The second binder in the European genre is a mixture of categories. The largest section contains a wide variety of images related to disability and health care in general. There are cards showing people with disabilities engaged in a variety of activities including playing musical instruments and being out and about with their support animals. There are also items related to fund raising, humor, advertising, religion, and other topics. There is a section on begging. One large section has depictions of the wounded during WWI both in the field and after they returned home. Another section has cards of famous European physicians and related scientists such as Louis Pasteur. There is a small section of postcards of people who at the time were referred to as “midgets,” dwarfs who performed in “midget villages,” “circuses” and other such venues. These postcards are all from Germany post WWI, before the domination of Hitler and the Nazi party. Many of these people fled Germany; some were sent to concentration centers.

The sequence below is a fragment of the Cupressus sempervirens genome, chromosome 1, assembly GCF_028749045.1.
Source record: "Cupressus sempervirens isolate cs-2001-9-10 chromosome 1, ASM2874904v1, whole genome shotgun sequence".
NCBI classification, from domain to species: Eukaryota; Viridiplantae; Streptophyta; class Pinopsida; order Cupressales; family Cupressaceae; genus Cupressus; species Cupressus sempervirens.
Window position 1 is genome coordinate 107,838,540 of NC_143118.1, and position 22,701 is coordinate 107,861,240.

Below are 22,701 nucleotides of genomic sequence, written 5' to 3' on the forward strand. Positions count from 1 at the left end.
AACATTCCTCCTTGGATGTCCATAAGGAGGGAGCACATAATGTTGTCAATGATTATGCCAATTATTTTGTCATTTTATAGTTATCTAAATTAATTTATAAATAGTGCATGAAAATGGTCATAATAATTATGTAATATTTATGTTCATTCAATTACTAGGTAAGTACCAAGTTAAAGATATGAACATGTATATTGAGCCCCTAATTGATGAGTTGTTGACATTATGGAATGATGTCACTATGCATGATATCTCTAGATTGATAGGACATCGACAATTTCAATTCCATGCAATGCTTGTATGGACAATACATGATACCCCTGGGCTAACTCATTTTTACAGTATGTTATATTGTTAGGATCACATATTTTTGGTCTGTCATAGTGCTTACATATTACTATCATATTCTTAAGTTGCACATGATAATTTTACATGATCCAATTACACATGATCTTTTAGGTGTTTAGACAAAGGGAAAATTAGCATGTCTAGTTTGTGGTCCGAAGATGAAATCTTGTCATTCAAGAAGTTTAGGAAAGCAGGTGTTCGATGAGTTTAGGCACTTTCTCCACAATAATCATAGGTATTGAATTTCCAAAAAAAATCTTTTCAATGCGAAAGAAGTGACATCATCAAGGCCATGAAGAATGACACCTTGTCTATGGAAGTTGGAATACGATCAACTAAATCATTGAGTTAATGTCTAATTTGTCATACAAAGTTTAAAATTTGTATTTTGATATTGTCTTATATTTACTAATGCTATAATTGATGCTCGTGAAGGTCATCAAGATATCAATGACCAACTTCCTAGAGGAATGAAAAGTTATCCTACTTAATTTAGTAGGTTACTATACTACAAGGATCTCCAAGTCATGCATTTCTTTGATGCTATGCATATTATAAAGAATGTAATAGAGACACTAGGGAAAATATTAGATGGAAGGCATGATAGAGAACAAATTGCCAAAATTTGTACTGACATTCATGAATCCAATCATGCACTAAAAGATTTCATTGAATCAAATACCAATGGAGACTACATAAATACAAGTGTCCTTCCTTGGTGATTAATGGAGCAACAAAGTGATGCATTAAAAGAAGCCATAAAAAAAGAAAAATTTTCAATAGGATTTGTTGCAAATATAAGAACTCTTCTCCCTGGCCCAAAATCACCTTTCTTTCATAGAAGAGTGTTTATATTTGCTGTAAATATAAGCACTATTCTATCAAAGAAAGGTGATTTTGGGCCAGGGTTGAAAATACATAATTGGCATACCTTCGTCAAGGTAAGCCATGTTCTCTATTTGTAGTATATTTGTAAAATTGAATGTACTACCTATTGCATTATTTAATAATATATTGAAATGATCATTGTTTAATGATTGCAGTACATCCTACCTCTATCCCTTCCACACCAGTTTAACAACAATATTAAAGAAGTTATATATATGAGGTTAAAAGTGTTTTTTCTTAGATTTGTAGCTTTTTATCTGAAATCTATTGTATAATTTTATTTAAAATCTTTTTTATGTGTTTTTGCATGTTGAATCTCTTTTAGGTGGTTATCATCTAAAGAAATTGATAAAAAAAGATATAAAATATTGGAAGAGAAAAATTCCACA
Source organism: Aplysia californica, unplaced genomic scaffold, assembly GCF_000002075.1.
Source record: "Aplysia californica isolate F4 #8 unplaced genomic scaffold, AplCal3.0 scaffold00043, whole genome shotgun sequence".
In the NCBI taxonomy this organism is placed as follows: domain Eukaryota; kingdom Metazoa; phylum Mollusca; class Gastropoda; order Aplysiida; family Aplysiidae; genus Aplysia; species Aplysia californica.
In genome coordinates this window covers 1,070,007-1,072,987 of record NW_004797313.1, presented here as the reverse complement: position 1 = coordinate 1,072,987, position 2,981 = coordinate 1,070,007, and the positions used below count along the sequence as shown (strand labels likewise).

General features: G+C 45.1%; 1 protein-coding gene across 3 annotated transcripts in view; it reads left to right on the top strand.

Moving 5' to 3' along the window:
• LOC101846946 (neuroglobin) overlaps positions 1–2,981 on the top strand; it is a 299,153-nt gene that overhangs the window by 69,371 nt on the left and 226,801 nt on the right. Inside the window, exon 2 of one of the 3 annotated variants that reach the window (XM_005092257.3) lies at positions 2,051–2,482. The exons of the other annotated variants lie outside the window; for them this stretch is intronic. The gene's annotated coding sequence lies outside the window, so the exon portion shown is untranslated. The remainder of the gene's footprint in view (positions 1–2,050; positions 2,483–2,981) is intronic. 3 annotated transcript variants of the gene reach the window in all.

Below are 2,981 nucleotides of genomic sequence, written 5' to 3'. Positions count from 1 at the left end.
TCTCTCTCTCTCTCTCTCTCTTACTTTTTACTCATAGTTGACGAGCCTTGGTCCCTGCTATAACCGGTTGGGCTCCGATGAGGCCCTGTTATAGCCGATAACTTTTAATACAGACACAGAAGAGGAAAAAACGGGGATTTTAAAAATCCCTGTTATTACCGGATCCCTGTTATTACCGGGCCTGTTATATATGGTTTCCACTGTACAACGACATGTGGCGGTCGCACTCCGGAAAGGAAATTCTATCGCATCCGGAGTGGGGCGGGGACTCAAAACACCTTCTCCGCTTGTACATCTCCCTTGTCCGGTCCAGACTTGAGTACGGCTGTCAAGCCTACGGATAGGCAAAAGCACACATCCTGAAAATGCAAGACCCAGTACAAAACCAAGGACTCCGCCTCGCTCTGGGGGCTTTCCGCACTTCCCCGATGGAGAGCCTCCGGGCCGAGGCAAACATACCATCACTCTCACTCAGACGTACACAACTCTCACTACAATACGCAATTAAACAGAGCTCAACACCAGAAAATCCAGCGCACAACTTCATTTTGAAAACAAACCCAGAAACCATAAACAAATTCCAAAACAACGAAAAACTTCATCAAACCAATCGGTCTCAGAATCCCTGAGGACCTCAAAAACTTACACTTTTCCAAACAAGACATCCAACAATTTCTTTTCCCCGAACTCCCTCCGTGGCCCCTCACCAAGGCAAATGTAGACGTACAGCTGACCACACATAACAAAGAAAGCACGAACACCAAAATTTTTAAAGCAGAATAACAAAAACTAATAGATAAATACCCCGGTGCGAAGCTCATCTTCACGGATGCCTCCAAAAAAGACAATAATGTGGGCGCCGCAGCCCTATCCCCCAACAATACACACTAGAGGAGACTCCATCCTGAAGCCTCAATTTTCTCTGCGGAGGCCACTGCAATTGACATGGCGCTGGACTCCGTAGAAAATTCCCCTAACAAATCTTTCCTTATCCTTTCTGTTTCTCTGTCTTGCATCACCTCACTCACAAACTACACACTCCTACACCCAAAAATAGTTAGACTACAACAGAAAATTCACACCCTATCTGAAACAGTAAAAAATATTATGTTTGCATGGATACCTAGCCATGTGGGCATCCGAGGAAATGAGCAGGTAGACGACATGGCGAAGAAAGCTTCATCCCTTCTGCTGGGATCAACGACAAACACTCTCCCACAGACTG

- circa 1890-1969
Conditions Governing Access
The collection is open for research.
Conditions Governing Use
Copyright has not been transferred to Yale University for unpublished materials in the collection. Copyright status for other collection materials is unknown. Transmission or reproduction of materials protected by U.S. Copyright Law (Title 17, U.S.C.) beyond that allowed by fair use requires the written permission of the copyright owners. Works not in the public domain cannot be commercially exploited without permission of the copyright owners. Responsibility for any use rests exclusively with the user.
Immediate Source of Acquisition
Purchased from Robert Bogdan, 2021.
The collection is arranged in five binders as received from the collector, Robert Bogdan.
1.5 Linear Feet (5 binders)
Language of Materials